Describing it as “an emblematic project”, Prime Minister Kyriakos Mitsotakis inaugurated the lift on Thursday, International Day of Disabled Persons.
“Today, we inaugurate the new lift and also the designed routes in order to make the Acropolis Hill accessible to everyone,” the prime minister said.
The modern lift, which replaces a repeatedly malfunctioning elevator, is located on the north face of the Acropolis along the ancient promenade and will transport wheelchair users and individuals with mobility issues to the top of the hill.
The specially-designed and renovated 500-meter-long and four-meter-wide pathways also provide access to the 5th century BC World Heritage site.
Together with Culture Minister Lina Mendoni and Antonis Papadimitriou, president of the Onassis Foundation, which funded the project, Mitsotakis said it demonstrates that the Greek state can work with private entities that “share the same vision and philosophy” to “deliver to the world a very important project”.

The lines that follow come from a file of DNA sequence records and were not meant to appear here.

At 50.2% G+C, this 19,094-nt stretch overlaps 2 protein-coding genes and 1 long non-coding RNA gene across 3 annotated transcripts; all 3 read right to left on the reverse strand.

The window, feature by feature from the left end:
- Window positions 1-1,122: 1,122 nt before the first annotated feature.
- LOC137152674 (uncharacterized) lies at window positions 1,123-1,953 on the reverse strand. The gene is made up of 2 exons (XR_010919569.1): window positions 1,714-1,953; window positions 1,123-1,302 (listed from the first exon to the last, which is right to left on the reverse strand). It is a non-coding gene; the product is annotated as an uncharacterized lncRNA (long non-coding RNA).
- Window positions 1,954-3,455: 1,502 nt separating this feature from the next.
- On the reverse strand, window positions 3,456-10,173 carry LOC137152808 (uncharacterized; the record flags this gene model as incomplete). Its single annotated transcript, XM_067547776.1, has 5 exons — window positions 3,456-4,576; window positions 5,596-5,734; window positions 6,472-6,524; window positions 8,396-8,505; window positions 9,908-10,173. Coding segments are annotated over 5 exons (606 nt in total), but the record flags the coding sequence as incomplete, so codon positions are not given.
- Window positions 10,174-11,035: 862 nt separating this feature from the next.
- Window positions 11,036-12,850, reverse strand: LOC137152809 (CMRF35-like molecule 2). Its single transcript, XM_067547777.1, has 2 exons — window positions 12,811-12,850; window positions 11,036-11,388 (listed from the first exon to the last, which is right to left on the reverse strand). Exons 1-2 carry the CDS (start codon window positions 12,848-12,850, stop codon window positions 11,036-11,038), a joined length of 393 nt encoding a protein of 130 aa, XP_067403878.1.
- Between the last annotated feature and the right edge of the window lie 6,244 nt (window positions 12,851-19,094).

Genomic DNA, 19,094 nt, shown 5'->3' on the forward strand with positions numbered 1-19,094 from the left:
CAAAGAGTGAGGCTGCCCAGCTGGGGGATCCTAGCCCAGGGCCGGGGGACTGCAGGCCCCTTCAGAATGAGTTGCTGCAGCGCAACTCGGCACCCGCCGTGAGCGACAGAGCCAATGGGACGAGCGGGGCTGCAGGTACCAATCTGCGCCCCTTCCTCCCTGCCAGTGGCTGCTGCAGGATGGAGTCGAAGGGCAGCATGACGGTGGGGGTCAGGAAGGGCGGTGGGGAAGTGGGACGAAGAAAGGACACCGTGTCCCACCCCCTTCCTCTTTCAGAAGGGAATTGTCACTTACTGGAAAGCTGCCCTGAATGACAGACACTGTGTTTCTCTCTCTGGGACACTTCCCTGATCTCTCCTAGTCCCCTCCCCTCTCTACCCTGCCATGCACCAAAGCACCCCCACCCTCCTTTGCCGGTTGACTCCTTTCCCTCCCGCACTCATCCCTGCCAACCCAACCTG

He went on to refer to the importance of ensuring “accessibility for everyone and everywhere”, which is behind the government’s national plan for the rights of people with disabilities to which he is personally committed.
On her part and in response last month to reactions concerning the repair of the special paths, Mendoni said the work was supervised by restoration expert Manolis Korres, a civil engineer, professor of architectural history and head of the Acropolis Restoration Service (YSMA).
Papadimitriou said the Acropolis was a “monument of universal significance” for all people and “a bright beacon of optimism”.
The new lift and pathways as well as a new lighting system showcasing the landmark site and its surrounding monuments unveiled in September are part of an overhaul project aimed at making one of the world’s most visited sites accessible to all.
It should be reminded that the Acropolis is currently closed to the public due to Covid-19 restrictions, but it’s expected to reopen when a national lockdown lifts on Dec.14.